Treating the Whole Pet for Quality of Life
Meet Piper, a sweet 14-year-old Goldendoodle. Like many older dogs, while generally healthy, Piper periodically experiences back and hip pain, and has a bit of trouble getting around. All this is managed with the support of a great veterinarian.
When Dr. Louise Mesher of At Home Veterinary Services (AHVS), arrives at Piper’s home, she and her technician first do a thorough exam. Discussing any new issues and checking problem areas in her back and hips, the conversation naturally includes her quality of life, and treatment options to continue supporting her well-being. Mesher and her team treat the whole dog, considering quality of life in every step of the process. They first assess any medical concerns, then present a range of available treatments, detailing potential benefits and risks.
While discussing a pet’s aging and disease is difficult, it is extremely important — potentially preventing the need to make rash or emotional decisions later. Sometimes preventive treatment is “just what the doctor ordered,” but other times no action is best. A vet who is willing to discuss all the angles — with impeccable skills and a loving heart — is among a pet parent’s most important ally in navigating the later years of their beloved pet’s life. Dr. Mesher is just that for many, and it shows: this year Mesher and her practice won 1st Place Top Dog Awards for Home/Medical Vet, End of Life Care, and Cat Medical; and was voted Top 10 for Veterinarian (Dr. Heather Dillon and Dr. Mesher), Veterinary Practice, Specialty Medical, and Holistic Practitioner.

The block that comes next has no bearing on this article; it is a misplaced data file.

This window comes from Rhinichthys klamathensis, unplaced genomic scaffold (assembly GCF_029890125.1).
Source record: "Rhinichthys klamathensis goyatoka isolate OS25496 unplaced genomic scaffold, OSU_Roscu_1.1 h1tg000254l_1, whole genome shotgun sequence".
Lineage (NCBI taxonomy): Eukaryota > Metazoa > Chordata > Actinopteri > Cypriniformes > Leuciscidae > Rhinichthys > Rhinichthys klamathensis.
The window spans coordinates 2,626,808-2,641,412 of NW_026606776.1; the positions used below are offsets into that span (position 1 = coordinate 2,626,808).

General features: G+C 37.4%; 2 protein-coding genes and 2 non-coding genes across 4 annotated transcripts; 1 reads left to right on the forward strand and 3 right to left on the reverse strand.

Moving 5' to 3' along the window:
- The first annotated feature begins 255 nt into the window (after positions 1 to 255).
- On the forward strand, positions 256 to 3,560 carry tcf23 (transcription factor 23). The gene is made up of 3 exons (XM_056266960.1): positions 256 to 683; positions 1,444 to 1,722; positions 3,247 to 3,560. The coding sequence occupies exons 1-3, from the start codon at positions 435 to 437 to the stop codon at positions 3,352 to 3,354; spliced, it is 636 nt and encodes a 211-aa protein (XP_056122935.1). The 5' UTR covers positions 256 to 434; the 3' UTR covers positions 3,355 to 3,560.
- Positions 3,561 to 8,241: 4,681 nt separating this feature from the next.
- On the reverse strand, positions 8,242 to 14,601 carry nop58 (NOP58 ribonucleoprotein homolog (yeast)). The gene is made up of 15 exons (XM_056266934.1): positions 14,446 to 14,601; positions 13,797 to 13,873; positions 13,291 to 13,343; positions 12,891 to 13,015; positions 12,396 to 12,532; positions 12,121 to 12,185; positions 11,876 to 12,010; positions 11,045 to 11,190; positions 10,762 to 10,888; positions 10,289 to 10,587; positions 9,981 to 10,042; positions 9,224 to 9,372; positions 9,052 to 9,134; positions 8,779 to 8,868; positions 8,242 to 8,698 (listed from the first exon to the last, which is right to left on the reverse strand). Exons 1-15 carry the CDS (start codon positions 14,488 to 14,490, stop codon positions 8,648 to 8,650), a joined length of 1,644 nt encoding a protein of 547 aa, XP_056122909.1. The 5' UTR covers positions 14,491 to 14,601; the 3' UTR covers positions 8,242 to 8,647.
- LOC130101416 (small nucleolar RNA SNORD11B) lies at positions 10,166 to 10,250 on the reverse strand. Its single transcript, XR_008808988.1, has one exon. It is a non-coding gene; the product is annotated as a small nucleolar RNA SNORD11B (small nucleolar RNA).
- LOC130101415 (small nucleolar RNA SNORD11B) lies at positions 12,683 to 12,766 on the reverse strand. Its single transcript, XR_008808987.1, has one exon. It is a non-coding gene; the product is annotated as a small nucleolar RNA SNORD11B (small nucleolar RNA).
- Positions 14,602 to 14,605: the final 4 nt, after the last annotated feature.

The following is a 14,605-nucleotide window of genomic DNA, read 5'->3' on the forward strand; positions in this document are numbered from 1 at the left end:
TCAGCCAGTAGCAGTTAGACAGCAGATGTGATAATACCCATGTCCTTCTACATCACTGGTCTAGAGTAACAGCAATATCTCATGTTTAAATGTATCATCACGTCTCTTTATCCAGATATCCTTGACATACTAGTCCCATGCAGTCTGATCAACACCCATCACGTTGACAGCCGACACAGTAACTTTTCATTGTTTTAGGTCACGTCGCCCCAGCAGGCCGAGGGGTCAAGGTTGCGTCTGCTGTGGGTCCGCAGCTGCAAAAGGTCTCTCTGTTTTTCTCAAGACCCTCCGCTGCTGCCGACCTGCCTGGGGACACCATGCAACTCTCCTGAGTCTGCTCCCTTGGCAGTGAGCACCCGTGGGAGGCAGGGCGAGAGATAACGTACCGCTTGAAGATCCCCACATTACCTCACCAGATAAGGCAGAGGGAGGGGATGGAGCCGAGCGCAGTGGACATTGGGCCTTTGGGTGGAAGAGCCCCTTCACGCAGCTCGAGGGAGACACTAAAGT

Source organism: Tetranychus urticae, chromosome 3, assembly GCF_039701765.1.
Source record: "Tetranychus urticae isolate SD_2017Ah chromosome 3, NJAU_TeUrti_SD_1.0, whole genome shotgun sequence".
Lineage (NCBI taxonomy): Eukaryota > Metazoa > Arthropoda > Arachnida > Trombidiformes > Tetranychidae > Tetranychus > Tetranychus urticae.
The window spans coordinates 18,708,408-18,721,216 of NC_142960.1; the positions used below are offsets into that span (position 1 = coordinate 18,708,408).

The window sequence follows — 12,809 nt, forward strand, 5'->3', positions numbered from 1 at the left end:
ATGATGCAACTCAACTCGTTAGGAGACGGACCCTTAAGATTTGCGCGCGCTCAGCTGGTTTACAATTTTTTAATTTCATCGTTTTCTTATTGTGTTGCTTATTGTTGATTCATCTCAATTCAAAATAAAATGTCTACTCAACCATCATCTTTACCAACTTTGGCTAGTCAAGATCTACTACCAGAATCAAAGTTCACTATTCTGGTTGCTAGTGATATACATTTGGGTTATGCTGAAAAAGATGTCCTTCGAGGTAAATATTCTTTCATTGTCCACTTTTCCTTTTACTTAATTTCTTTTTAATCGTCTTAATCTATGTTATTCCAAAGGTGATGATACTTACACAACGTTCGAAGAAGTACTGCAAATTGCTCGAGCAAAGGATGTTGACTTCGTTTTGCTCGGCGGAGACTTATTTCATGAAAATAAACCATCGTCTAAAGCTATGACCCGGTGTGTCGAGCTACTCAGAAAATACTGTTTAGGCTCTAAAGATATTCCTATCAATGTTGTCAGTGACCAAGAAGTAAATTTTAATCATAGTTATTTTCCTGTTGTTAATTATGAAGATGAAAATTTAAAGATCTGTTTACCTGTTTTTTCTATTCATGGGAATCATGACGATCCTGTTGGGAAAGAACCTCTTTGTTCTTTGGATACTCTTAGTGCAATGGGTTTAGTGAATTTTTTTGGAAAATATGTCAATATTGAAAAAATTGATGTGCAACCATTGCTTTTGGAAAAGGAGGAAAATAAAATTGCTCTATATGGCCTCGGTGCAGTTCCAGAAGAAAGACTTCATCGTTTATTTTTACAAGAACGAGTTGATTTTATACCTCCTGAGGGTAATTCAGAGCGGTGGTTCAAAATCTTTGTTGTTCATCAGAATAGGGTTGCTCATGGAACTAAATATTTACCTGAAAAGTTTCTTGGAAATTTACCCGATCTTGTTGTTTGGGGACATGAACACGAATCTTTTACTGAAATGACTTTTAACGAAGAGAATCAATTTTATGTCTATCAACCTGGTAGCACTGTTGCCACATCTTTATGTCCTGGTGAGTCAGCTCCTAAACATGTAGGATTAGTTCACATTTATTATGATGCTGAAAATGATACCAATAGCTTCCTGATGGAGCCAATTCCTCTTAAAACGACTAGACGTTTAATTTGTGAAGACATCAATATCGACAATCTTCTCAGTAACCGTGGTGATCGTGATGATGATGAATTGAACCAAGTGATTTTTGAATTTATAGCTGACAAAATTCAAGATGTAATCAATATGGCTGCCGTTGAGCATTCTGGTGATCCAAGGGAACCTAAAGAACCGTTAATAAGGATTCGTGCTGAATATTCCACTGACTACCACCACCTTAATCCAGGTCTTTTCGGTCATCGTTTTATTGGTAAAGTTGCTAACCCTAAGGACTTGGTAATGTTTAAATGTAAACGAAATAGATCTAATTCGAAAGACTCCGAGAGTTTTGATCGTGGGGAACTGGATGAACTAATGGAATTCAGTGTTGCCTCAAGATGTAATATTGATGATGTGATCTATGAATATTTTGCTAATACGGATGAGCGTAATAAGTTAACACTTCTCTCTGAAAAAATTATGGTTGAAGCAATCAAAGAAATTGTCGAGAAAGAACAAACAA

In caring for seniors teamwork is king
“It is important to note that maintaining quality of life for elderly animals is not just about veterinary care,” Mesher explains. “It’s about organizing a whole support system. Each animal requires a different level of care, and each owner requires support from those around them. It’s a team approach.”
A full menu . . . and growing
AHVS provides many other services, including preventive and hospice care. For many animals, having care at home minimizes stress and allows for a relaxed, calm visit.
The ongoing care Piper receives includes acupuncture and therapeutic laser for back and hip pain. She also receives physical therapy (lucky dog!). Several members of the AHVS team are Certified Canine Rehabilitation Therapists, and they teach Piper and her owners therapeutic exercises for strength and flexibility. AHVS now offers these services to assist patients with long-term injuries and debility. The wonderful team of vets is ready for just about anything, and unfailingly provides care that honors the human-animal bond at every stage of a pet’s life.